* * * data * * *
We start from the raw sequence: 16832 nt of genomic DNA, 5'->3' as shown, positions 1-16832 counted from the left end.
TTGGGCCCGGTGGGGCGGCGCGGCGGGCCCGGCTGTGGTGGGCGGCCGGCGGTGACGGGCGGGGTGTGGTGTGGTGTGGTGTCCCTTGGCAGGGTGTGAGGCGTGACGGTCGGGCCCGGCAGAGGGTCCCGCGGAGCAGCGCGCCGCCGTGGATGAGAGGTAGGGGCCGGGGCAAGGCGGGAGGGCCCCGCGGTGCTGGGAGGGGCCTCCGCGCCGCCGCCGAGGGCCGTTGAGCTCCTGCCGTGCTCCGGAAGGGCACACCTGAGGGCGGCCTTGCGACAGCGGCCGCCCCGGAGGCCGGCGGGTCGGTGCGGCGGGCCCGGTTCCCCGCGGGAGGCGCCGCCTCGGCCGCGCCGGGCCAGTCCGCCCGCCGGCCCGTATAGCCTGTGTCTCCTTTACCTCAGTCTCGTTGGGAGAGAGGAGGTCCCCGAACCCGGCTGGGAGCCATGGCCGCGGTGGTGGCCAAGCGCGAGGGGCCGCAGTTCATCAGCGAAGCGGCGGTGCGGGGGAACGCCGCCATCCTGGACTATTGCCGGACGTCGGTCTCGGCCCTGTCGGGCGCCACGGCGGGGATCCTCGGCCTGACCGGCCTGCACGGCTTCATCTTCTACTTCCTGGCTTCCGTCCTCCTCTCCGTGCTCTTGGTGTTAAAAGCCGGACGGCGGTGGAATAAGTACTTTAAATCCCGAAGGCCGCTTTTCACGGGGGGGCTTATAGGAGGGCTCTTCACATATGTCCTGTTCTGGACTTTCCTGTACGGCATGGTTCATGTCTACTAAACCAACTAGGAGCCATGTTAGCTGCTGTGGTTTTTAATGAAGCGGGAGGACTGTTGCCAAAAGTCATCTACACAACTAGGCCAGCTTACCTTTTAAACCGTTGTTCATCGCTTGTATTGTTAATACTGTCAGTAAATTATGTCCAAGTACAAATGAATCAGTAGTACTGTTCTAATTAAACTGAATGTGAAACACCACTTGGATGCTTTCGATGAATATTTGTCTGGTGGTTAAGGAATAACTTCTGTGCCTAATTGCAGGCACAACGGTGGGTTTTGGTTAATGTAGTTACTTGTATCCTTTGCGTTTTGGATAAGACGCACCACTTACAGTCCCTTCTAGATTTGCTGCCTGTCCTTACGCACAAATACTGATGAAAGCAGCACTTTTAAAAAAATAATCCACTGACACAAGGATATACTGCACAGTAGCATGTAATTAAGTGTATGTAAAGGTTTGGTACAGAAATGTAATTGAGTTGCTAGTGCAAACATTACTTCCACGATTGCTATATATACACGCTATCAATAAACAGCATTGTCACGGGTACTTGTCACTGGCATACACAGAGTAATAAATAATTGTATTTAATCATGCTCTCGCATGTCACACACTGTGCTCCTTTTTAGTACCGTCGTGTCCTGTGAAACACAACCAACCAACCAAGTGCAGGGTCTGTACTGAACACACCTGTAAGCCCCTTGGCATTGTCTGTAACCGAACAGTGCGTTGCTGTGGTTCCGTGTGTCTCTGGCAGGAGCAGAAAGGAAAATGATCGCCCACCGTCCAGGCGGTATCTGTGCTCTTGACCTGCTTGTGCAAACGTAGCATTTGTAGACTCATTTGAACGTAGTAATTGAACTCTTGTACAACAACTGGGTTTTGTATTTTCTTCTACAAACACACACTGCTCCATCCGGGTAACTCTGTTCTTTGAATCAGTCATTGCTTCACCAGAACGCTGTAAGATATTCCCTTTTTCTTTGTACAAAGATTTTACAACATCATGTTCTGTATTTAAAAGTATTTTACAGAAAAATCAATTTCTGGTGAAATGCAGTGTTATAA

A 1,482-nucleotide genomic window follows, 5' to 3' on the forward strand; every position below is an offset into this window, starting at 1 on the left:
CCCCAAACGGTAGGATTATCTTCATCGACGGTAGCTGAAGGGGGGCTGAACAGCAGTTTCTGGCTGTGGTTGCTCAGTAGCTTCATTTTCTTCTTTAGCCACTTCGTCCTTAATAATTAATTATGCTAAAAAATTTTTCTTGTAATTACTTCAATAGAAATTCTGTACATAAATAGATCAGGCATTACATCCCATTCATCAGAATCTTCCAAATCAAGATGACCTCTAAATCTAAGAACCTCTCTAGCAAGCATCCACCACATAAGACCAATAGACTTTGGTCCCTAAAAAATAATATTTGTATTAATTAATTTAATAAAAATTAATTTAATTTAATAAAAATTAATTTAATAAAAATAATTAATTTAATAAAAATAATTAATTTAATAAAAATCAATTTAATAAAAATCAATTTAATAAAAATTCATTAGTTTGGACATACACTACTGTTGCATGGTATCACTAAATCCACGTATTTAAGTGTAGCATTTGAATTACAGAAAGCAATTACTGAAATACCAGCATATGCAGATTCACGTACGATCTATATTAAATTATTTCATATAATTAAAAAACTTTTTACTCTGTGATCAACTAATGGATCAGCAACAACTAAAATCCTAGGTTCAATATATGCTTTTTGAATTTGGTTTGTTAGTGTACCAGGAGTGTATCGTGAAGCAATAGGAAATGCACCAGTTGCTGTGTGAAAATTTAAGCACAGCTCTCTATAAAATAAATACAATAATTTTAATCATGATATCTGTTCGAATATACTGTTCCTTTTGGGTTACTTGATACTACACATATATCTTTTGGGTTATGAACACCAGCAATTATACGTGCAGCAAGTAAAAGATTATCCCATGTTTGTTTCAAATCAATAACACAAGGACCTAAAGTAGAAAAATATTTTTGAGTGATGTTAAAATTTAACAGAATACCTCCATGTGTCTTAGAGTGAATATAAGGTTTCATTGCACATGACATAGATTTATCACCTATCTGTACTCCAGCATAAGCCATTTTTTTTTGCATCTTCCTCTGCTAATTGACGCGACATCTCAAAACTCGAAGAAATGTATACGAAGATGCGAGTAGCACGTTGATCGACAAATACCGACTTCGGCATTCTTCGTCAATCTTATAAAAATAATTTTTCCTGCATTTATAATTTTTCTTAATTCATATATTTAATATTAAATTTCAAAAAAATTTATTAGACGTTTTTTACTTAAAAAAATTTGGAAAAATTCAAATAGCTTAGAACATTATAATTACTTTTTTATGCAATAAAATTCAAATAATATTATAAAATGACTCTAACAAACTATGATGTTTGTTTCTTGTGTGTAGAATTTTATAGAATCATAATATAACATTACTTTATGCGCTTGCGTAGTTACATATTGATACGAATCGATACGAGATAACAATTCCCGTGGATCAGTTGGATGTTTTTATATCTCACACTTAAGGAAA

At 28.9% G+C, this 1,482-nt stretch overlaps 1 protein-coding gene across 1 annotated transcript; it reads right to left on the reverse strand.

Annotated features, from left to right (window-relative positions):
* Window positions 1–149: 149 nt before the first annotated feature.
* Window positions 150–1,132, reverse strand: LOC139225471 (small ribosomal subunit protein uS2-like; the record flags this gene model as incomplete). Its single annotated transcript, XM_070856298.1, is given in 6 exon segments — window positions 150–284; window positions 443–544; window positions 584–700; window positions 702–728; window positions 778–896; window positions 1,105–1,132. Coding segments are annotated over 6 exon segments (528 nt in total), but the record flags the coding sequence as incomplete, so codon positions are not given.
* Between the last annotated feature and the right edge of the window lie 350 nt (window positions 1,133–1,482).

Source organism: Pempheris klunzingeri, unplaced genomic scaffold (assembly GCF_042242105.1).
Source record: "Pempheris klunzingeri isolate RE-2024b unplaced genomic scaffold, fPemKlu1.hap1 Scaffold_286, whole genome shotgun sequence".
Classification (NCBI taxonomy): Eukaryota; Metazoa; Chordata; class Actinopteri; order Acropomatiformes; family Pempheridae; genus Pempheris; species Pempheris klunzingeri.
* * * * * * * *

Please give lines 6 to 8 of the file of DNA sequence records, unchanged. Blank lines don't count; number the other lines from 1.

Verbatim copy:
Annotated features, from left to right (window-relative positions):
* Window positions 1–149: 149 nt before the first annotated feature.
* Window positions 150–1,132, reverse strand: LOC139225471 (small ribosomal subunit protein uS2-like; the record flags this gene model as incomplete). Its single annotated transcript, XM_070856298.1, is given in 6 exon segments — window positions 150–284; window positions 443–544; window positions 584–700; window positions 702–728; window positions 778–896; window positions 1,105–1,132. Coding segments are annotated over 6 exon segments (528 nt in total), but the record flags the coding sequence as incomplete, so codon positions are not given.